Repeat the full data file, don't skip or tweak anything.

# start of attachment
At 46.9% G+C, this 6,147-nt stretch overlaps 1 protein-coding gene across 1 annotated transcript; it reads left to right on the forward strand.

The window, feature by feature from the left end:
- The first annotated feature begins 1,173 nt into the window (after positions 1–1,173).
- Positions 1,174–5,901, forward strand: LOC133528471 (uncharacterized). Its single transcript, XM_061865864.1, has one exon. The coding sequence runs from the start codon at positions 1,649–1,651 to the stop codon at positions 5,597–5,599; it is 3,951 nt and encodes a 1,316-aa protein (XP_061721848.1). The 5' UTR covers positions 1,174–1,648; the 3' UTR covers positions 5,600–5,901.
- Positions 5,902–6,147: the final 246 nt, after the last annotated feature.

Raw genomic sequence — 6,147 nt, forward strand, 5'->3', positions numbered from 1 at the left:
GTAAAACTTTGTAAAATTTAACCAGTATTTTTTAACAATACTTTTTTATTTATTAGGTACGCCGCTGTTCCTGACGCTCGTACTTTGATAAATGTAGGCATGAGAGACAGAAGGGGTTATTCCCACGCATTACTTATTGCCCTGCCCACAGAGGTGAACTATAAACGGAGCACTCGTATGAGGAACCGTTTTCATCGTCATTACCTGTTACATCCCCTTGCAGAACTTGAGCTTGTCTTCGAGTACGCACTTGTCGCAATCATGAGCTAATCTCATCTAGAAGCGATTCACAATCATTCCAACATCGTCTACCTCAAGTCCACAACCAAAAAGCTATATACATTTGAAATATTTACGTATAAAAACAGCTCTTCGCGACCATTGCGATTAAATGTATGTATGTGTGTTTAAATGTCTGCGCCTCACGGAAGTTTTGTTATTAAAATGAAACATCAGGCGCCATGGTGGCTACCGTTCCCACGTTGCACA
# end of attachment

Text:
At 46.9% G+C, this 6,147-nt stretch overlaps 1 protein-coding gene across 1 annotated transcript; it reads left to right on the forward strand.

The window, feature by feature from the left end:
- The first annotated feature begins 1,173 nt into the window (after positions 1–1,173).
- Positions 1,174–5,901, forward strand: LOC133528471 (uncharacterized). Its single transcript, XM_061865864.1, has one exon. The coding sequence runs from the start codon at positions 1,649–1,651 to the stop codon at positions 5,597–5,599; it is 3,951 nt and encodes a 1,316-aa protein (XP_061721848.1). The 5' UTR covers positions 1,174–1,648; the 3' UTR covers positions 5,600–5,901.
- Positions 5,902–6,147: the final 246 nt, after the last annotated feature.

Raw genomic sequence — 6,147 nt, forward strand, 5'->3', positions numbered from 1 at the left:
GTAAAACTTTGTAAAATTTAACCAGTATTTTTTAACAATACTTTTTTATTTATTAGGTACGCCGCTGTTCCTGACGCTCGTACTTTGATAAATGTAGGCATGAGAGACAGAAGGGGTTATTCCCACGCATTACTTATTGCCCTGCCCACAGAGGTGAACTATAAACGGAGCACTCGTATGAGGAACCGTTTTCATCGTCATTACCTGTTACATCCCCTTGCAGAACTTGAGCTTGTCTTCGAGTACGCACTTGTCGCAATCATGAGCTAATCTCATCTAGAAGCGATTCACAATCATTCCAACATCGTCTACCTCAAGTCCACAACCAAAAAGCTATATACATTTGAAATATTTACGTATAAAAACAGCTCTTCGCGACCATTGCGATTAAATGTATGTATGTGTGTTTAAATGTCTGCGCCTCACGGAAGTTTTGTTATTAAAATGAAACATCAGGCGCCATGGTGGCTACCGTTCCCACGTTGCACA